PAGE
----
# Tag Info

4

In DSA (and ECDSA), it is possible and common to share the same domain parameters, across multiples users. AFAIK (and according to common wisdom, including FIPS recommendations) this introduce no known security weakness. The only common reasons to change domain parameters are to increase key size, or purposely introduce on interoperability barrier (e.g. to ...

4

You got three equations with two unknowns ($k$ and $x$). You only need two signatures to solve the private key $x$: $s_1k \equiv h_1 + xr_1 \pmod q$ $s_2k + s_2 \equiv h_2 + xr_2 \pmod q$ This might be solved using Gaussian elimination. Step 1: $s_1k/r_1 \equiv h_1/r_1 + x \pmod q$ - Divide 0.1 by $r_1$ $s_2k + s_2 - s_1kr_2/r_1 \equiv h_2 - ... 4 Computations on elliptic curves are more efficient. Roughly speaking, when the base field has size$n$(for DH/ElGamal/DSA, the size in bits of the modulus$p$; for elliptic curves, the size of the field for point coordinates) and a "security level"$t$(e.g.$t = 80$for "80-bit security" as can be expected when using a 160-bit subgroup and a 160-bit hash ... 4 One rationale for avoiding randomized schemes in general, and in MACs in particular, is that the random in such schemes tends to increases the size of cryptograms or reduce the size of the payload. An example is scheme 2 in ISO/IEC 9796-2 RSA signature with message recovery, where the size of the random/salt field is directly antagonist with the amount of ... 2 If the messages are unknown, there are no two messages$m_i, m_j$such that$m_i = m_j\$ and the messages have sufficiently high entropy (which might be shared across several messages, if the hash function is a CSOWF and the messages e.g. have low entropy unique sub strings or are made unique in some other way), and the underlying hash function is secure in a ...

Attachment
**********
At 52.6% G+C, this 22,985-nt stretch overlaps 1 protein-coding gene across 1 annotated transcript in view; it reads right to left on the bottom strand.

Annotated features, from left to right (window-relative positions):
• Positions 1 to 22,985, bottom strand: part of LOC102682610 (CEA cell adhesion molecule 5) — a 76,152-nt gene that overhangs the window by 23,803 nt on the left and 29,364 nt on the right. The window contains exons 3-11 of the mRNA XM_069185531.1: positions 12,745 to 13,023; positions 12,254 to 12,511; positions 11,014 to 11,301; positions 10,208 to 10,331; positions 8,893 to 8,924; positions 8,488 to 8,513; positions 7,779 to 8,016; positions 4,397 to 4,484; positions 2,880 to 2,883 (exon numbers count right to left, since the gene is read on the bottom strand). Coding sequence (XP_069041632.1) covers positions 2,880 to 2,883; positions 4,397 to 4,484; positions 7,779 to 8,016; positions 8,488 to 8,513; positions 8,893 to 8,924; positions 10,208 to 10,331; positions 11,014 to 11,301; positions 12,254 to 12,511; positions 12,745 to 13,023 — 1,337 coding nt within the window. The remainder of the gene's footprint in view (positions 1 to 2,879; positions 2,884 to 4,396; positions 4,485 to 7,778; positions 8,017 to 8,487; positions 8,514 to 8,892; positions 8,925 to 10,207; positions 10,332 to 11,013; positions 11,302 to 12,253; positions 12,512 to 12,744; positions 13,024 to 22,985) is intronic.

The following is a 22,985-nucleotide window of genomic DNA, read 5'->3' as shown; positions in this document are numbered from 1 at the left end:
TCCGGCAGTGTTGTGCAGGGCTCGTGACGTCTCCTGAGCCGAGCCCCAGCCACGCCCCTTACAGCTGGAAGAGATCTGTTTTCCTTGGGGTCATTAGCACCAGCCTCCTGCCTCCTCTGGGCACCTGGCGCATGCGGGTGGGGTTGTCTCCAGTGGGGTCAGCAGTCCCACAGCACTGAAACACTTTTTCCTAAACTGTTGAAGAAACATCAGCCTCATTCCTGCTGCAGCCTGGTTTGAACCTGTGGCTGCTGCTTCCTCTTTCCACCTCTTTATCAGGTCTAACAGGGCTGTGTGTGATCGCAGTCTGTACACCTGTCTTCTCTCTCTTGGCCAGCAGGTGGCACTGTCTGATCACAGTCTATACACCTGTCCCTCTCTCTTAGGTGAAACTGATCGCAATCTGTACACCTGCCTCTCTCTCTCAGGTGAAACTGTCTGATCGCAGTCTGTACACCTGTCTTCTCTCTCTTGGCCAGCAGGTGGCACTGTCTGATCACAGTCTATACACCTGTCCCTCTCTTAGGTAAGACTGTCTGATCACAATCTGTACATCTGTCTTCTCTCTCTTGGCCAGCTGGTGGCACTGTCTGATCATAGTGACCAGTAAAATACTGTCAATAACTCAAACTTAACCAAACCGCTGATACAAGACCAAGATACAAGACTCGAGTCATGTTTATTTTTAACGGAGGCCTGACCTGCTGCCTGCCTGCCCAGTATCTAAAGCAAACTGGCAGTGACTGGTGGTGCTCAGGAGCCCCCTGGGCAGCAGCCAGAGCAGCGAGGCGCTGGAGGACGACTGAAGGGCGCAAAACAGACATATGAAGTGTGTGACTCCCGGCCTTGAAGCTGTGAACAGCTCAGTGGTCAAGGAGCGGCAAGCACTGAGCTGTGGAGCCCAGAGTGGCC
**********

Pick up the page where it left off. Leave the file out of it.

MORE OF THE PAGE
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Elliptic Curve Cryptography (ECC) is not known to be specifically more resistant to side channel attacks (of course the next question is more resistant than what). This paper reviews power analysis side-channel attacks against ECC and countermeasures. Given that ECC uses multiplication and many common implementations of the MUL instruction run in time ...

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So I actually asked the theoretical version of this question a while ago: what happens if you choose multiple keys from the same group? The answer, as best as I determined, is its still secure. First, this practice is used both in the Internet Key Agreement Protocole (IKE) in IPSEC, and for SSH. Second, the best algorithms for breaking DSA effectively ...

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Selecting domain parameters for assymmetric schemes such as DSA or ECDSA is a tricky task ( involves good prime number number generation, point counting algorithm ect). That means that most people aren't able to choose their own. Knowing that fact most standards publish, for each security level, a small set of parameters that everybody can use. In general ...

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I'm considering switching to ECDSA, would this require less space with the same level of encryption? The answer to that question is yes, both ECDSA signatures and public keys are much smaller than RSA signatures and public keys of similar security levels. If you compare a 192-bit ECDSA curve compared to a 1k RSA key (which are roughly the same security ...

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Original Answer (StackOverflow) Haven't got enough time to look up the details, but I would guess that you're applying (or not applying) padding correctly. That would cause the right result to come up for some input lengths, but not for others. I guess I'll look into this more, but I wanted to get something in under the bounty wire :) Edit: Ok, ...

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